A search term is any word that you use in searching information. It can be a natural language word or so-called subject term found in a database. When you search for information, these words are those that identify and describe the contents of items (articles, books etc.). In a database these (key)words can be found e.g. in the title, abstract, author, text, etc.
Watch the video Subject headings vs keywords (1:55) by Wellington Medical and Health Sciences Library (the link opens in YouTube in a new tab).
See below on example the word lung cancer in the Medical Subject Headings (MeSH) thesaurus. MeSH is the National Library of Medicine controlled vocabulary thesaurus used for indexing articles for MEDLINE/PubMed:
In the MeSH Lung Neoplasms is the preferred index term to use when you search for lung cancer. Lung cancer is so-called Entry terms. Entry terms are synonyms, alternate forms or other closely related terms.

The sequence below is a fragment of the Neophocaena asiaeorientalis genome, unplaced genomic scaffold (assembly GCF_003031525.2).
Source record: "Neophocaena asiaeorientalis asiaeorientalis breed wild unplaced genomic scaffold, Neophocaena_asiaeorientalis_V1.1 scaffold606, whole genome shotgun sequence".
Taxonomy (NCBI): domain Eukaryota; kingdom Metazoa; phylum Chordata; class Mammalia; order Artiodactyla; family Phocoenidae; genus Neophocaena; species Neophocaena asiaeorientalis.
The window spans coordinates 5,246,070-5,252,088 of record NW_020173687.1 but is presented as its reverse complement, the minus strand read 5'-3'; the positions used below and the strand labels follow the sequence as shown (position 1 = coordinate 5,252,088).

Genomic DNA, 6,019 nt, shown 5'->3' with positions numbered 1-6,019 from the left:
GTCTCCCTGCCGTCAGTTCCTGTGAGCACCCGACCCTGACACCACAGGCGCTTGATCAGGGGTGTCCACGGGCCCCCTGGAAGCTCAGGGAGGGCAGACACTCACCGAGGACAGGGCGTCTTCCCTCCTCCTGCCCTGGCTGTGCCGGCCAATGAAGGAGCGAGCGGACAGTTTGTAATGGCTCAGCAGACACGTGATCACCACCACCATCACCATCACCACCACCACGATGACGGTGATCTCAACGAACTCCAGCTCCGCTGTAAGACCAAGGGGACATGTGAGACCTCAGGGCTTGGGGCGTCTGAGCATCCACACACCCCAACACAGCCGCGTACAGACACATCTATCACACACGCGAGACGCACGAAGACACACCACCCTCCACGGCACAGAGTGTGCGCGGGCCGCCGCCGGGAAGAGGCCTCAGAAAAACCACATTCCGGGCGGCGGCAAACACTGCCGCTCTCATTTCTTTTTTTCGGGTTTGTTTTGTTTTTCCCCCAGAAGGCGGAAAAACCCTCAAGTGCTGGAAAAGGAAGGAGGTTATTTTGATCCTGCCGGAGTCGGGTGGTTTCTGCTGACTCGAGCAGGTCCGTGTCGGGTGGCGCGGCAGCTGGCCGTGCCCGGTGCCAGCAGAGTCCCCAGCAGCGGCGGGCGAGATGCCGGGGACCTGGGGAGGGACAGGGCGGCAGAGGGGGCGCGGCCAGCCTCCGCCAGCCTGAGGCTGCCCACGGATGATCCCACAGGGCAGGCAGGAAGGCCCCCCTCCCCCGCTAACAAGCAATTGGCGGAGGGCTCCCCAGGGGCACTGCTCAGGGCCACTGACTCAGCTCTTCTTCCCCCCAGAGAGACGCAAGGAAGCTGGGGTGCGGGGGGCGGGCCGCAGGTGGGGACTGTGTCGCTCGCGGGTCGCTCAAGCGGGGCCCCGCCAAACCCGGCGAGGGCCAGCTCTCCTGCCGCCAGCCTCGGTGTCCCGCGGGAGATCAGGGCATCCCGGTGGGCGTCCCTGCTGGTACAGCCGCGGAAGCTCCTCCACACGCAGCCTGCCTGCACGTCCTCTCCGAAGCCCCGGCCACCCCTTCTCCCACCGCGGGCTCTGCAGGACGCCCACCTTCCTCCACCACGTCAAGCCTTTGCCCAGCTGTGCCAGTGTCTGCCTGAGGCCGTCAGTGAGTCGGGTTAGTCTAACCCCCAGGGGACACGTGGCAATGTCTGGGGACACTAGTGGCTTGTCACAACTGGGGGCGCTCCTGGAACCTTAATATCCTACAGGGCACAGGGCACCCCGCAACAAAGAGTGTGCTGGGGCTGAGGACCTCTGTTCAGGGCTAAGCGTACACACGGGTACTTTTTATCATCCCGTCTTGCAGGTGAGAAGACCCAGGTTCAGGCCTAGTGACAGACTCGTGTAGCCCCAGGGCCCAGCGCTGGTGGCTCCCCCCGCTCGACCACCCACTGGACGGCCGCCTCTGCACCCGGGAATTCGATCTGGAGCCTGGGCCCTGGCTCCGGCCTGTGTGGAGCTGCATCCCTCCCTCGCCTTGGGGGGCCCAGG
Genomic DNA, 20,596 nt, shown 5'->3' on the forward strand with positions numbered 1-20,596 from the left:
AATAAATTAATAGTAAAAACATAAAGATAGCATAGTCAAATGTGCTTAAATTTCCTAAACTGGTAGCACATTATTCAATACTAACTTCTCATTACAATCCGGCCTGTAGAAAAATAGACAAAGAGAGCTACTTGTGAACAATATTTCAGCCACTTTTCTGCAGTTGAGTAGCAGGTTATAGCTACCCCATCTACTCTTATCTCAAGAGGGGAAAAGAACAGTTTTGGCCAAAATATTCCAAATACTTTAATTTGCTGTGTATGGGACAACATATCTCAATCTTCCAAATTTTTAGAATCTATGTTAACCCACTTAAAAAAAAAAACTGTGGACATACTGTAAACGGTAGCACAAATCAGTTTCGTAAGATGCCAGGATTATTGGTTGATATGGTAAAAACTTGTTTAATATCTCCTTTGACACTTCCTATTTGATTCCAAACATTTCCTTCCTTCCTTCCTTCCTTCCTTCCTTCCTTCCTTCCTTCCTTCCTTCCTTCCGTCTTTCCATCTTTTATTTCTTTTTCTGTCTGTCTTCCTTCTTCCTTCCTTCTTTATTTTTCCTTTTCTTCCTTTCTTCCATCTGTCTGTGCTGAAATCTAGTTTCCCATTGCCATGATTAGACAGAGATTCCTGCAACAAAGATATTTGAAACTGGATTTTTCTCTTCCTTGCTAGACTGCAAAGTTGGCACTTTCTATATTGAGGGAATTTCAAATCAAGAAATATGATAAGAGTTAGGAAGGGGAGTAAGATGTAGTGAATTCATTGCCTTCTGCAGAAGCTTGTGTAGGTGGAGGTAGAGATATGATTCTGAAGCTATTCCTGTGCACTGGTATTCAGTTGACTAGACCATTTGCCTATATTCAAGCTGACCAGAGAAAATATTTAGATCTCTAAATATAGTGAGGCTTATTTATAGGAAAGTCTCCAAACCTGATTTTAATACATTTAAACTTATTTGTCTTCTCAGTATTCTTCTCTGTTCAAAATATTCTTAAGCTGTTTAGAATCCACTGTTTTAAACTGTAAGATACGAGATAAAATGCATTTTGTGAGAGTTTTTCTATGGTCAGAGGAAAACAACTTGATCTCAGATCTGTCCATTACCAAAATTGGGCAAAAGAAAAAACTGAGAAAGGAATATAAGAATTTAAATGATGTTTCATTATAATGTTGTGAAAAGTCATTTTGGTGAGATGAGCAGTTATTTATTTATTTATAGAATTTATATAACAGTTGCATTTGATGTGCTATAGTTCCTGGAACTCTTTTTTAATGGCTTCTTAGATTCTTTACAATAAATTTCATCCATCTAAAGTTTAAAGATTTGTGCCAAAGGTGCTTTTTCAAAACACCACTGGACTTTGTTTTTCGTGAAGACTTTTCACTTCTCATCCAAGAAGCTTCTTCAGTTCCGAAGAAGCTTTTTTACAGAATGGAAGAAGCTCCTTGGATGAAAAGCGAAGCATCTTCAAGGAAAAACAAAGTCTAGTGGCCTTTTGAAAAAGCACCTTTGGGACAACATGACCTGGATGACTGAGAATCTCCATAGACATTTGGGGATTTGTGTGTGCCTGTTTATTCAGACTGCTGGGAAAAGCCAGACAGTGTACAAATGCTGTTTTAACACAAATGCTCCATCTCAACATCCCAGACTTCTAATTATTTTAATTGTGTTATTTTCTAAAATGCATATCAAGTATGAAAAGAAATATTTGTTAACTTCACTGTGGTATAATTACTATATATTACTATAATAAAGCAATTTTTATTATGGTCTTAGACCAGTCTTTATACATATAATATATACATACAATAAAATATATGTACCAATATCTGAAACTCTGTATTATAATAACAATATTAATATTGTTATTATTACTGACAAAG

What if you cannot find a subject term(s) for your topic?
In that case, you just have to use natural language words.
- Not all disciplines/databases have controlled vocabulary or Thesaurus. Some databases use the author’s own keywords (the words that author used to describe the article).
- Especially very specific or a new subject do not have yet a Subject Term.
Another way to find subject terms:
- Start with a basic search, using words/phrases that describe your topic.
- Browse the results; choose two or three that are relevant.
- Look at the Subject or Descriptor field and note the terms used.
- Redo your search using those terms.
Searching is an iterative process. There is no one way to conduct a search. You may notice that the search terms you have initially chosen are not the best and you have to modify and re-run the search using different terms.